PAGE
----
What is potable water? Requirements, uses and non-potable water

What is potable water?

Water is the stuff of life, and every human, animal, and plant needs it to survive. But what is potable water, exactly? And why is it important?
Potable water is basically drinking water, or water that is used to prepare food. It might also be referred to as water that is used for other domestic purposes like washing dishes, and bathing, but the strict definition is water that is for human consumption. According to the United Nations, access to clean water is a basic human right. But unfortunately, around 2 billion people lack access to potable water at home1, which created a global drive to remedy the issue, with charities, foundations, and other organisations dedicated to the task.
Potable water usually comes from surface water (rivers, lakes, ponds—any water found on the earth’s surface) and groundwater, but can also come from seawater. To make it suitable for drinking, it goes through a purification process that may include passing it through filter beds to remove insoluble particles (like metals), and sterilising the water to kill microbes and other nasties. The word “potable” comes from the Latin word pōtābilis, which means “drinkable.”

In Australia, all tap water is potable. But this isn’t the case for many countries, including Mexico, Brazil, Russia, and even China2.The suitability of Australia’s tap water for drinking is due to The Safe Drinking Water Act 2003, which regulates the quality of drinking water, and ensures the compliance of water companies. These companies can also get help and guidance from the AUSTRALIAN DRINKING WATER GUIDELINES, which states that all water must be (among other things):

  • Clear
  • Colourless
  • Without taste
  • Without odour
  • Well aerated
  • Without any suspended matter, chemicals, or pathogenic microorganisms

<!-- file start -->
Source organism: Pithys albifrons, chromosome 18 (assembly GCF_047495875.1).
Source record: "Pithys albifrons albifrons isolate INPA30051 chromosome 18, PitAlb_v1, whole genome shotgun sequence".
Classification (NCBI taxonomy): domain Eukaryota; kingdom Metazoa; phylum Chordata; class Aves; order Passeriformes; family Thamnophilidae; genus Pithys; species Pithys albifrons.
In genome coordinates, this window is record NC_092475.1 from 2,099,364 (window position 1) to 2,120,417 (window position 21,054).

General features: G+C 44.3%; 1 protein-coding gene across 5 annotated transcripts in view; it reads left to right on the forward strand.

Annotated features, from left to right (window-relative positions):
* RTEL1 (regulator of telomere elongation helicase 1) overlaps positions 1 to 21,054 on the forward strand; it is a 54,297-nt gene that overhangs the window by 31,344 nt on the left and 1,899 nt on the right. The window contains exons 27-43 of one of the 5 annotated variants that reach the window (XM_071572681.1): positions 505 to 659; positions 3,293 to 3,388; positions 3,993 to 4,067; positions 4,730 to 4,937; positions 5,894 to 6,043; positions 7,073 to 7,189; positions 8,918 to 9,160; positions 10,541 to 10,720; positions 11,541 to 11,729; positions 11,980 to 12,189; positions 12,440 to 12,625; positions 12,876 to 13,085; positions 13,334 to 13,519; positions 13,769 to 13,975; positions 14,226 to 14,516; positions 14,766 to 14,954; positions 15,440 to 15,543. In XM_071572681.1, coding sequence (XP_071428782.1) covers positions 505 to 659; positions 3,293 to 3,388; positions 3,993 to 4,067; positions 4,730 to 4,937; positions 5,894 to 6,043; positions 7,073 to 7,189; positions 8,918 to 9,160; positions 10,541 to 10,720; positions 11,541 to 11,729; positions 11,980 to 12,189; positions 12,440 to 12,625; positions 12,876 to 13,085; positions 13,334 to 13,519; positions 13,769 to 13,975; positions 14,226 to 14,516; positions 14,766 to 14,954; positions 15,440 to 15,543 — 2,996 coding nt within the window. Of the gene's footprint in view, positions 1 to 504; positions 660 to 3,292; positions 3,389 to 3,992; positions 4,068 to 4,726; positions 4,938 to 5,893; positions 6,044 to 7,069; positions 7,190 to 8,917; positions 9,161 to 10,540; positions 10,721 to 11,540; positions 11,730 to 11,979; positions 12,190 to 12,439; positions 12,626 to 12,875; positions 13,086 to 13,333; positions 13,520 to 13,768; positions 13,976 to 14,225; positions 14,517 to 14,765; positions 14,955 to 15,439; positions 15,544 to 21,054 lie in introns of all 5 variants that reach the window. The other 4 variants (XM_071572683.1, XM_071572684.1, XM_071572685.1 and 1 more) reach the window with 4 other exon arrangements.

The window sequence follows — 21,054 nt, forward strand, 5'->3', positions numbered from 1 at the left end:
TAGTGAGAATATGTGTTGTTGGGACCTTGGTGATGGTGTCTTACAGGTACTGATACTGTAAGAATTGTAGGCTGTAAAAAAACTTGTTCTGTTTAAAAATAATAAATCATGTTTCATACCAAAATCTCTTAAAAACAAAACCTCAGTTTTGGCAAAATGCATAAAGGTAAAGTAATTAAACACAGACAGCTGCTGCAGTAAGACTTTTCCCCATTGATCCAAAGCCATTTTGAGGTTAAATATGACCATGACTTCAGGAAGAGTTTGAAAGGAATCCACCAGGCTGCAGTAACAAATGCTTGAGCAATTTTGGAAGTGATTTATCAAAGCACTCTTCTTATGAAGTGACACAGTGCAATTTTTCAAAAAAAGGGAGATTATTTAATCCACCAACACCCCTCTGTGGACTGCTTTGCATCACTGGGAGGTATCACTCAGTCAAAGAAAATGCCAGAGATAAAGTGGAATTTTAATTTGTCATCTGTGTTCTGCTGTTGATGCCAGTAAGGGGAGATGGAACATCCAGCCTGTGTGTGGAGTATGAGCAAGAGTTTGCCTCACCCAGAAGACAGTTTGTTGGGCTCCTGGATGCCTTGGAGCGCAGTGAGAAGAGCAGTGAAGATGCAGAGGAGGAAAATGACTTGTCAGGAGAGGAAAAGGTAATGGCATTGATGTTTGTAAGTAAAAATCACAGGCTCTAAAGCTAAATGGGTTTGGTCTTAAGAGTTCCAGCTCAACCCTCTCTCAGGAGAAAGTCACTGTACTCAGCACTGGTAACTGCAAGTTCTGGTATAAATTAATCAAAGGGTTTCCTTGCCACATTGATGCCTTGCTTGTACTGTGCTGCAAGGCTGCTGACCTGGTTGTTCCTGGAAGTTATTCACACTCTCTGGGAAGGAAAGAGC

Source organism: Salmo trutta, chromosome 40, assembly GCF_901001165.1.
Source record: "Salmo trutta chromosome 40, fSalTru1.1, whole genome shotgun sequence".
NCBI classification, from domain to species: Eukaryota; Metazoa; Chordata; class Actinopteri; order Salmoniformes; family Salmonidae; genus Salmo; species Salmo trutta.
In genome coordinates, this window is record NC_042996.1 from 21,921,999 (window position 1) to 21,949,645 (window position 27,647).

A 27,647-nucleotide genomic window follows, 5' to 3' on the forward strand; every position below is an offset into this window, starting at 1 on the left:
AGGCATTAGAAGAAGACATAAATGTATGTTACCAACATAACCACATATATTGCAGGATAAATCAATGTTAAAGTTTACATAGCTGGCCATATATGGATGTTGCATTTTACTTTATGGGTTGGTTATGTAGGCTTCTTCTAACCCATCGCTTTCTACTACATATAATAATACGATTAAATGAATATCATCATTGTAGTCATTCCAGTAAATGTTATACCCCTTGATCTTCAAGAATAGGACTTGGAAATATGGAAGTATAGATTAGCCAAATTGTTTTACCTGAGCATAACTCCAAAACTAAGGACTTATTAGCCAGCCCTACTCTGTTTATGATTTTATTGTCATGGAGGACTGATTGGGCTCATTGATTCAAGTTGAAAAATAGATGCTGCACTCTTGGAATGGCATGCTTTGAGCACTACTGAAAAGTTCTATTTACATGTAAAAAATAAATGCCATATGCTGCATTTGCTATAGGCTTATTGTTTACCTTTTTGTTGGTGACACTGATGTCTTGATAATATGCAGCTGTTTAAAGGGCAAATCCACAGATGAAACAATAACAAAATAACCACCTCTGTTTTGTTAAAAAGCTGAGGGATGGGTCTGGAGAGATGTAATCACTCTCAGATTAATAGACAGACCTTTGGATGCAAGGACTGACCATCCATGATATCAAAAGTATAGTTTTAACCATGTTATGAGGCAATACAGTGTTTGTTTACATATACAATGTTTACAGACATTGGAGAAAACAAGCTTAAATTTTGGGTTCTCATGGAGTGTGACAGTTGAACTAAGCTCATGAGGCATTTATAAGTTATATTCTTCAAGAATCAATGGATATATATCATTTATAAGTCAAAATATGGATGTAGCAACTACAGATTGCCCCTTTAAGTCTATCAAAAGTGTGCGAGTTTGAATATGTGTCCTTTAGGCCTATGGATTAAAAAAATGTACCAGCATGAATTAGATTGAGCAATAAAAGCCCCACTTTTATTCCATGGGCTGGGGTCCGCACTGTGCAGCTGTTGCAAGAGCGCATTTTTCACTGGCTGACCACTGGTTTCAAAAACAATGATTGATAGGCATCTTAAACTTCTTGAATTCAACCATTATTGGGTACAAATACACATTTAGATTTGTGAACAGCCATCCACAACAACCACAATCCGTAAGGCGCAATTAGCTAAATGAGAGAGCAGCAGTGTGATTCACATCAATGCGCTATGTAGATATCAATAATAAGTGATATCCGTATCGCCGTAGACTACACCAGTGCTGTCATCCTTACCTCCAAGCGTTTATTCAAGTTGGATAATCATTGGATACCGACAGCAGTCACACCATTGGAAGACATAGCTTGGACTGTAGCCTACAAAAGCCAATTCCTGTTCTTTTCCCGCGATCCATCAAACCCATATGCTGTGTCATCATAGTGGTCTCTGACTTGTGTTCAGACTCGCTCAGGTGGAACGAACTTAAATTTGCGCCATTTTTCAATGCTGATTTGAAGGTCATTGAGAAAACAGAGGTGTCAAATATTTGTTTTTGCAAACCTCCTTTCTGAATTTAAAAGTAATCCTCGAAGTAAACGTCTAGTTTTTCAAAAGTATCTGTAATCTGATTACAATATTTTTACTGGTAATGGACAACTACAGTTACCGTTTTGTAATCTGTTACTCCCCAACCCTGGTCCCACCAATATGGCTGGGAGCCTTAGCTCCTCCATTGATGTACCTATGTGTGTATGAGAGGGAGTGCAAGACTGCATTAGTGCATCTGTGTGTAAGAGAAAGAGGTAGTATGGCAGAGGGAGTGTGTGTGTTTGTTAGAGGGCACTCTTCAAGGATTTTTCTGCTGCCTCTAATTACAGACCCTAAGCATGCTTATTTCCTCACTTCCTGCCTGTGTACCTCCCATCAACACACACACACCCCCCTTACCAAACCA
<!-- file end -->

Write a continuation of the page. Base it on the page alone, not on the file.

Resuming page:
Water companies can also get advice from the World Health Organization (WHO), which warns against any of the following contaminants that make water unsafe to drink, and technically not potable:

  • Waterborne pathogens like bacteria, viruses, and parasites, which can cause a variety of horrible illnesses, and are common in places where safe potable water isn’t available (like Africa).
  • Inorganic pollutants like mineral acids, metals, and sulphates. These can cause neurological issues, especially in unborn children.
  • Organic contaminants like solvents, pesticides, industrial discharge, which can cause cancer and disrupt the functioning of your endocrine system (which produces hormones).
  • Radiological contaminants like plutonium, uranium, and radon. These are highly carcinogenic.

What is non-potable water?

Non-potable water is water that is not safe to drink, and should not be consumed, inhaled, or used for washing (including washing dishes) under any circumstances. Non-potable water covers a variety of water types including blackwater (from toilets), greywater (usually used for washing), and wastewater (which covers both blackwater and greywater).

Non-potable water is generally used for purposes such as watering lawns, washing cars, cooling towers, dust suppression for building works, and more. A common example of non-potable water comes from water storage tanks, which collect rainwater. This water hasn’t been sterilised, so it cannot be used for human consumption.



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